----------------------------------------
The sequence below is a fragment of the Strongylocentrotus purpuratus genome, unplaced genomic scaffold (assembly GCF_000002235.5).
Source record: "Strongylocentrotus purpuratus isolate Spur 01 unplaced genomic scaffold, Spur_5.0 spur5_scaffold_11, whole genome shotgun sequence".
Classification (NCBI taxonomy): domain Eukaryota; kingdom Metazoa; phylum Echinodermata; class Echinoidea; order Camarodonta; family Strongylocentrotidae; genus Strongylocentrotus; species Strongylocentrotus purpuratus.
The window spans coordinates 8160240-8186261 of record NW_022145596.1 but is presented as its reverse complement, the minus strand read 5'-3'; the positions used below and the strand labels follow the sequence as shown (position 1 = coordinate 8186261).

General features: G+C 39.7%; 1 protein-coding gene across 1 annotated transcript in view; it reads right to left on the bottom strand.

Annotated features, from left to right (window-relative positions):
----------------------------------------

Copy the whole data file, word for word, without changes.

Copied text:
The sequence below is a fragment of the Strongylocentrotus purpuratus genome, unplaced genomic scaffold (assembly GCF_000002235.5).
Source record: "Strongylocentrotus purpuratus isolate Spur 01 unplaced genomic scaffold, Spur_5.0 spur5_scaffold_11, whole genome shotgun sequence".
Classification (NCBI taxonomy): domain Eukaryota; kingdom Metazoa; phylum Echinodermata; class Echinoidea; order Camarodonta; family Strongylocentrotidae; genus Strongylocentrotus; species Strongylocentrotus purpuratus.
The window spans coordinates 8160240-8186261 of record NW_022145596.1 but is presented as its reverse complement, the minus strand read 5'-3'; the positions used below and the strand labels follow the sequence as shown (position 1 = coordinate 8186261).

General features: G+C 39.7%; 1 protein-coding gene across 1 annotated transcript in view; it reads right to left on the bottom strand.

Annotated features, from left to right (window-relative positions):